I’ve thought a lot about this. A lot of criticism, as I see it, is about figuring out where and how these lines are drawn. What makes one work good and another bad, even as they share a certain similarity? In this case, I think it comes down to the care and respect the filmmakers show towards their subject. And it’s definitely a judgement call on the part of the viewer; opinion on The End of the Tour is a deep fissure through the community around Wallace-the-author, as can be expected from a group of people that is deeply suspicious of every mention of the man’s name in print. If we spend days parsing out whether a given writer or director or actor or whoever really gets Wallace’s writing, or whether they’re just piggybacking on his fame for hipster cred, this movie is bound to create a feeding frenzy in our little pond. It can feel downright protectionist at times.

As for myself, I go into The End of the Tour with a cautious optimism, and that starts with the director, James Ponsoldt. I loved Smashed as one of the best alcoholism narratives I’ve seen on film, in large part because I saw echoes in it of what I loved in Wallace’s writings about addiction. And then there’s Jason Segel, at whose name many Wallace fans recoiled in horror: “Our Man played by the guy from Freaks and Geeks, How I Met Your Mother, and Forgetting Sarah Marshall?” Well, other than the fact that How I Met Your Mother had a lot more going on below its simple sitcom surface — and Josh Radnor did work a lot of Wallace into Liberal Arts, after all — I also remember that Segel as the guy from Jeff, Who Lives at Home. And, like a lot of Duplass-produced movies, I loved that one for the way it resonated with Wallace’s own New Sincerity. And, for that matter, with Ponsoldt’s own.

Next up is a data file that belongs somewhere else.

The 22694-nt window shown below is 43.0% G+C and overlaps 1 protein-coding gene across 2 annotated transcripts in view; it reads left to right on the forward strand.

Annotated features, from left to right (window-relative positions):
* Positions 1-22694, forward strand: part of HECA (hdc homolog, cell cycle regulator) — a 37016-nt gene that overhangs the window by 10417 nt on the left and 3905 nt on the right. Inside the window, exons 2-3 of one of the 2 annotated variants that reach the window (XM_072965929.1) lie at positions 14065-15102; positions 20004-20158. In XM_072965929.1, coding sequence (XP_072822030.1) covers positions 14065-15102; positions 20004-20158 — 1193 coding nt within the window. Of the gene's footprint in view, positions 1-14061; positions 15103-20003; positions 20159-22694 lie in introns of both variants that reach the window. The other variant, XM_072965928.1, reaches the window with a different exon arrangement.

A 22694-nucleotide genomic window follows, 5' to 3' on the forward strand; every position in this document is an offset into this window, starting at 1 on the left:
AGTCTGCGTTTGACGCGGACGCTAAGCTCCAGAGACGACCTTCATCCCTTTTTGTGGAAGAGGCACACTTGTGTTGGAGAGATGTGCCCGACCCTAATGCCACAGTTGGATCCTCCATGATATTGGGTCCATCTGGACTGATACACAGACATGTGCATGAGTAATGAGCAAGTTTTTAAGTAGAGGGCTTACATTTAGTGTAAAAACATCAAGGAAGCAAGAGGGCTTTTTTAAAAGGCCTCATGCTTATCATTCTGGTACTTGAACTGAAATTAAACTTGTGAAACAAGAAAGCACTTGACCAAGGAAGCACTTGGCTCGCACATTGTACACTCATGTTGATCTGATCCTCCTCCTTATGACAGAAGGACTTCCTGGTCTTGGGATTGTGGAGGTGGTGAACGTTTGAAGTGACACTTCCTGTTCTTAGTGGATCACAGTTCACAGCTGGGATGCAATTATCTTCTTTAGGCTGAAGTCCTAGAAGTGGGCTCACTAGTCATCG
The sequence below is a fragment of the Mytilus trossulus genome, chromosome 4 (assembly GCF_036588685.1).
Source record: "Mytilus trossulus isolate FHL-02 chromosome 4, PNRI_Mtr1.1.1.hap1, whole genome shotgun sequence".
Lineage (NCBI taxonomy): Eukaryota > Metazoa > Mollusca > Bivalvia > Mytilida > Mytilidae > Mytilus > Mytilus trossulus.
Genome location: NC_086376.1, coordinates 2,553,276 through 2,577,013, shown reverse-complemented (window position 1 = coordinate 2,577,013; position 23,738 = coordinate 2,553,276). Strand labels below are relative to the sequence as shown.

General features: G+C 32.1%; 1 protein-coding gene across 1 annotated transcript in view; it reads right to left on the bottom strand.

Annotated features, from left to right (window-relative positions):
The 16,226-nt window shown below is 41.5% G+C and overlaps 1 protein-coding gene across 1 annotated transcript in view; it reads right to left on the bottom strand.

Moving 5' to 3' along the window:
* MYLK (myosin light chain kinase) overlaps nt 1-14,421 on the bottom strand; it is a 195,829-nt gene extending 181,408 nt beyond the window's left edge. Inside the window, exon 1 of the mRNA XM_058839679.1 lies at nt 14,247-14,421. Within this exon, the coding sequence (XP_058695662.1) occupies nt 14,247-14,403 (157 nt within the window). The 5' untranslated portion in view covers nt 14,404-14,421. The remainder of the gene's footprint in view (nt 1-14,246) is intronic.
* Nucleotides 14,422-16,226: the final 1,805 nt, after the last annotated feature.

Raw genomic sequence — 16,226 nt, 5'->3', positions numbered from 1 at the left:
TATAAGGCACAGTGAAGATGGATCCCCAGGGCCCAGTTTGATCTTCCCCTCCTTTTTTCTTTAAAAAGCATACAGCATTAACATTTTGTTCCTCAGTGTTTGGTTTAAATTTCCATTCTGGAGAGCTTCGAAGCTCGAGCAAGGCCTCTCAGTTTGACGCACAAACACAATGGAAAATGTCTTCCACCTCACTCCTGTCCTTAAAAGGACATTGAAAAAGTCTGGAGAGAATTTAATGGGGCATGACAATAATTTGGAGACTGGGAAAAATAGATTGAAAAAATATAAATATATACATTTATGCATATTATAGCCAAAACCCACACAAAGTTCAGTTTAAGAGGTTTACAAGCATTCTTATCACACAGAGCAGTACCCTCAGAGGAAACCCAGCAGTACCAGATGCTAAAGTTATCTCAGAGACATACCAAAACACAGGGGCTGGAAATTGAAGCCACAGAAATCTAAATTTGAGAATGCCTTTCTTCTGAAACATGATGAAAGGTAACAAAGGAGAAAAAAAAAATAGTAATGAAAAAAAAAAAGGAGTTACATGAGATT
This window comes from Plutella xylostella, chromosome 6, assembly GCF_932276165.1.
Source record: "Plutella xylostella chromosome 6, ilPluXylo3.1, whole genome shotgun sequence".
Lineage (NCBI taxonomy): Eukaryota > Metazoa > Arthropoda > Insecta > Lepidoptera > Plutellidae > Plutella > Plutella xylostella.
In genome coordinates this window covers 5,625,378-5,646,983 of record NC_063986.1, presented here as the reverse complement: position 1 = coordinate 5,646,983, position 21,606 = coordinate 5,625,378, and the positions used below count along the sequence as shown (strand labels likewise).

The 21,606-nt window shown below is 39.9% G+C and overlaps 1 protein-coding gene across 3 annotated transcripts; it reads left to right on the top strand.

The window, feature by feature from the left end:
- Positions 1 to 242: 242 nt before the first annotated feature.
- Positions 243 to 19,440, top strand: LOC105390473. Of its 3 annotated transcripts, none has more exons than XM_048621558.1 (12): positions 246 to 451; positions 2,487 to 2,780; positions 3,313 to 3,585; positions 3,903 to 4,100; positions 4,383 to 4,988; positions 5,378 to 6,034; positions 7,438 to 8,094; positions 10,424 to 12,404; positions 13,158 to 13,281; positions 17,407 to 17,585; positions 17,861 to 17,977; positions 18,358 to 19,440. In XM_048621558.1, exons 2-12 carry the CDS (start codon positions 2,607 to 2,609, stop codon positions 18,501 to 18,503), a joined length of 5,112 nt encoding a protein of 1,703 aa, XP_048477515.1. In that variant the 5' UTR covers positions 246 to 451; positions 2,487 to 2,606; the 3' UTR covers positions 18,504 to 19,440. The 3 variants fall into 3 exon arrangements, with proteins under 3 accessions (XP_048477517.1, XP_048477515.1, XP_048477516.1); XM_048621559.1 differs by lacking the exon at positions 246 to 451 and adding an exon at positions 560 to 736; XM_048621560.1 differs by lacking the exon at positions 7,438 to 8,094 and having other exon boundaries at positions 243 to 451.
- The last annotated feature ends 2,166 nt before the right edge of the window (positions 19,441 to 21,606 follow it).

And but so, just over eight hundred words in, we come to The End of the Tour itself, only to find that the question of whether or not the film’s version of Wallace was “accurate” isn’t even the right question unless you really insist on making it the question. Because, like I said, this isn’t a biopic of Wallace, and the story isn’t even really about him. I mean, yes, it’s about Wallace in that he’s a huge presence that shapes the entire film, but of course Lipsky’s story is ultimately going to be about Lipsky (Jesse Eisenberg).

It’s Lipsky whom we follow here, as he hears about Wallace’s suicide and digs out the old recordings he made back in 1996. It’s Lipsky who reads the New York magazine review of Infinite Jest, and whose ego deflates when he compares Wallace’s novel with his own, The Art Fair. It’s Lipsky who wheedles his editor (Ron Livingston) into sending him along for the last stop on Wallace’s book tour, desperate to make his bones at Rolling Stone, but also to figure out how it was that Wallace succeeded where Lipsky was still scrabbling around the edges.

Or so he saw himself. In fact, both The Art World and his short story collection Three Thousand Dollars were received to wide acclaim. And yet something still felt missing; like “Jack” from Chuck Pahlahniuk’s 1996 novel Fight Club, going back to his father over and over again asking, “what do I do next?”